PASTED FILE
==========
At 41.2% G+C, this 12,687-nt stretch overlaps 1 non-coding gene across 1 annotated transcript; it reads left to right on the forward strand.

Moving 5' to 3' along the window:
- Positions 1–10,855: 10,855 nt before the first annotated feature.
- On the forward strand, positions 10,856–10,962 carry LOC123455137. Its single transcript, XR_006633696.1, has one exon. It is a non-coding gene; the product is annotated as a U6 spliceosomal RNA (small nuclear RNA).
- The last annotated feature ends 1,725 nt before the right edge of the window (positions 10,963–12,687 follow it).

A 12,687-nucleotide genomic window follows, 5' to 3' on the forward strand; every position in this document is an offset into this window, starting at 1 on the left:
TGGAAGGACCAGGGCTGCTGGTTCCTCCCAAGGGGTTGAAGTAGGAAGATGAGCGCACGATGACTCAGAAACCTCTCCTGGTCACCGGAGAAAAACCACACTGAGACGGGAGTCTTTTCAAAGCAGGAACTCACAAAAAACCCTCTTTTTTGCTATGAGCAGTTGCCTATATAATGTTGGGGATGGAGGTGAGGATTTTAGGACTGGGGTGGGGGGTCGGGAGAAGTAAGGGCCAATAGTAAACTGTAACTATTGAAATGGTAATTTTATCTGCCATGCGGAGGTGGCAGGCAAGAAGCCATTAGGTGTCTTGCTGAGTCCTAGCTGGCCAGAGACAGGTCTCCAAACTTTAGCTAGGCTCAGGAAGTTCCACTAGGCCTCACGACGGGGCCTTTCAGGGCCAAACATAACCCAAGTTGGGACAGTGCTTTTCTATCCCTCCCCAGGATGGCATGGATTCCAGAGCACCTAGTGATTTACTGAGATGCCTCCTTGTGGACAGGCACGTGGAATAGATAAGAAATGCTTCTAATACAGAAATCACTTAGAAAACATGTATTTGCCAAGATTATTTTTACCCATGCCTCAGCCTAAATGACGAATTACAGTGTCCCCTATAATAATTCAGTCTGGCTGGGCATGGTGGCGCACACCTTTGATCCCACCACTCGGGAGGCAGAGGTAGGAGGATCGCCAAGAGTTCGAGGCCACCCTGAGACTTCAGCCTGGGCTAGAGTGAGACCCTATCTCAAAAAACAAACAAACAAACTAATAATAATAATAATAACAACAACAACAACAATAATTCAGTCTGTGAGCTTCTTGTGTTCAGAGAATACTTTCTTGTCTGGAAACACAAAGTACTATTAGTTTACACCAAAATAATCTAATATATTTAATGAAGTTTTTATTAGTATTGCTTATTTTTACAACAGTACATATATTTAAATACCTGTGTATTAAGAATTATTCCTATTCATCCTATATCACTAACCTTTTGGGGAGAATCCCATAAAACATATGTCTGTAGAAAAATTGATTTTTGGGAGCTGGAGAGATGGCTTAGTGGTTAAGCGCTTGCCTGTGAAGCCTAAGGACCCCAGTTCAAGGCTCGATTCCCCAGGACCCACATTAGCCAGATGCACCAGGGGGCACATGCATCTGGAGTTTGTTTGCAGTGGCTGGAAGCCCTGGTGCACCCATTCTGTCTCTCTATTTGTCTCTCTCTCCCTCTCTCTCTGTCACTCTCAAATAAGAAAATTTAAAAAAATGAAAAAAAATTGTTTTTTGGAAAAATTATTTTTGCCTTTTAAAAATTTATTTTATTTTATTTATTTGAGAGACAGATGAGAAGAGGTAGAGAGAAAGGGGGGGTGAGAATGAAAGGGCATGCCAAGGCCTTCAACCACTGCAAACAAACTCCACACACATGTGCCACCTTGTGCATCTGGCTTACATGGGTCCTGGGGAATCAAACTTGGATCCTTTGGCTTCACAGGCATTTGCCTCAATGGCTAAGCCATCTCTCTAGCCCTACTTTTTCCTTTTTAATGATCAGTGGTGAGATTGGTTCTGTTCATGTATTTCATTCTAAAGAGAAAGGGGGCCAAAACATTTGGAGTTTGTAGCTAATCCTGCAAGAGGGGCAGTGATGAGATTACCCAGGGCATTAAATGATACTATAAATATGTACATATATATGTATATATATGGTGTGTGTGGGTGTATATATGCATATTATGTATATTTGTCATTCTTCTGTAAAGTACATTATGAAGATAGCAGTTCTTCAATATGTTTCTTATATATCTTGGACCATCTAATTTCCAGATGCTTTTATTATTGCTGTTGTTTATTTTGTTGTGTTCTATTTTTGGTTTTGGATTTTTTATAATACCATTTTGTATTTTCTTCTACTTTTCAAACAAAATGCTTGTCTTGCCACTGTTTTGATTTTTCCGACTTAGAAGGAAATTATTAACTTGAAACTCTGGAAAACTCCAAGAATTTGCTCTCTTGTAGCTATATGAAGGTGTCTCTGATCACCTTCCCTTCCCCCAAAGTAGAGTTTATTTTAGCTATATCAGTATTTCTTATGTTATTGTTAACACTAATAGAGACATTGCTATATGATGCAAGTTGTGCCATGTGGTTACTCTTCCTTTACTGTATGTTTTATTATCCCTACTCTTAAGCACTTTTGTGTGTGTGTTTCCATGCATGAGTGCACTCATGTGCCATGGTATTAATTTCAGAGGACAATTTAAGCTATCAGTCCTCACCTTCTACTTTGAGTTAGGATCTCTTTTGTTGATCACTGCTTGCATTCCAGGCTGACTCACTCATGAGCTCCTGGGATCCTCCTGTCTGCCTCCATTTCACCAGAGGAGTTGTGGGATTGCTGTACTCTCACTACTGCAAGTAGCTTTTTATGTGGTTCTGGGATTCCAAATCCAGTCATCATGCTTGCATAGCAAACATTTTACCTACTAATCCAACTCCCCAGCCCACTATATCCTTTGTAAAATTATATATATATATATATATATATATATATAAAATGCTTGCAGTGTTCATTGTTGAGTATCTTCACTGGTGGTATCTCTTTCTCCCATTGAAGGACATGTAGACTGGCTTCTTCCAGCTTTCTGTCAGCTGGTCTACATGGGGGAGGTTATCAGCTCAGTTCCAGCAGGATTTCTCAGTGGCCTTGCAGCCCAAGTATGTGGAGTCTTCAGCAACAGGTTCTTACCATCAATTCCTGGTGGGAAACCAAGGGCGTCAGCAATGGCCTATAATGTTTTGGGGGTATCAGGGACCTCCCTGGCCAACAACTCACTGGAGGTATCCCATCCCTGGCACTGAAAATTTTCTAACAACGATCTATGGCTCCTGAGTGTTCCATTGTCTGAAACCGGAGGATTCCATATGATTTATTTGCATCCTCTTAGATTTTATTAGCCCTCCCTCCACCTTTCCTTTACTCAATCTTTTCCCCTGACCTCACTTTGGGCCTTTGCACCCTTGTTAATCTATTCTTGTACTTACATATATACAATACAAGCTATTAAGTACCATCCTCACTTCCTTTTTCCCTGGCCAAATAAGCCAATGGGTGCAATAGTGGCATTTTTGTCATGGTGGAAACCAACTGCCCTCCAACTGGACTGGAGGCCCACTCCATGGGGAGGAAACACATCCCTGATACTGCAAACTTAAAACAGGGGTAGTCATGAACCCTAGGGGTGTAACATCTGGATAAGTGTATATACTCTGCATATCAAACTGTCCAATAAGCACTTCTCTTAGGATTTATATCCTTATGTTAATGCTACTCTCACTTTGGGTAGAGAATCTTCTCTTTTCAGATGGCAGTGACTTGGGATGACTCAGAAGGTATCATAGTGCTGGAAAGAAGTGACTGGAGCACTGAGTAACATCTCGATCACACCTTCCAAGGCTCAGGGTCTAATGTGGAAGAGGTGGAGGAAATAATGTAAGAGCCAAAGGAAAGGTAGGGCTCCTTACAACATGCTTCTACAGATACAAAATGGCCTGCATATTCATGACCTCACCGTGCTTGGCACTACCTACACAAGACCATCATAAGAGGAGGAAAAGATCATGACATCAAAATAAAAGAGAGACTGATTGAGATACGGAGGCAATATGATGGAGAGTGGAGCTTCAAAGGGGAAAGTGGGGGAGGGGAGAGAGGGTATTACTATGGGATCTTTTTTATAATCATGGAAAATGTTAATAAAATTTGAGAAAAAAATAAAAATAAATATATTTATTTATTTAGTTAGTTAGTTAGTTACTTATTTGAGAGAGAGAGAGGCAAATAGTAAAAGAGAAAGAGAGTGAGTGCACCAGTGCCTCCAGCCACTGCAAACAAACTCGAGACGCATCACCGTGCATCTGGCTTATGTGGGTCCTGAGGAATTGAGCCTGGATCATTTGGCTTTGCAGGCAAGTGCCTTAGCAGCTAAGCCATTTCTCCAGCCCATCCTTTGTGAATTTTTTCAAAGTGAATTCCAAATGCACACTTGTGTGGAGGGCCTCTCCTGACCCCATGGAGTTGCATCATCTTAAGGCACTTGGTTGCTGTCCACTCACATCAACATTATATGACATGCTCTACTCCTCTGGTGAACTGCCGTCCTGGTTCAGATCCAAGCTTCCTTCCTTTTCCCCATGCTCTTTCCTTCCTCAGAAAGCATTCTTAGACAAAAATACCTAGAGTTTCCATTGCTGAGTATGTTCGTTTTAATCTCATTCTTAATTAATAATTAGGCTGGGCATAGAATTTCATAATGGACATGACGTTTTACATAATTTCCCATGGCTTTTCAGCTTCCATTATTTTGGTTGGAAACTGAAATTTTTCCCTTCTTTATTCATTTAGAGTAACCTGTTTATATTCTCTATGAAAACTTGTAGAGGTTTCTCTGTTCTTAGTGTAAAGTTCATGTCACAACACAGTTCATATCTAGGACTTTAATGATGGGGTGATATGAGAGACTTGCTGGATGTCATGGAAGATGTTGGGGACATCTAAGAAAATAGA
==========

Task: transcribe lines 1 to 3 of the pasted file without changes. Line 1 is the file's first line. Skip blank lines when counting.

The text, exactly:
At 41.2% G+C, this 12,687-nt stretch overlaps 1 non-coding gene across 1 annotated transcript; it reads left to right on the forward strand.

Moving 5' to 3' along the window:
- Positions 1–10,855: 10,855 nt before the first annotated feature.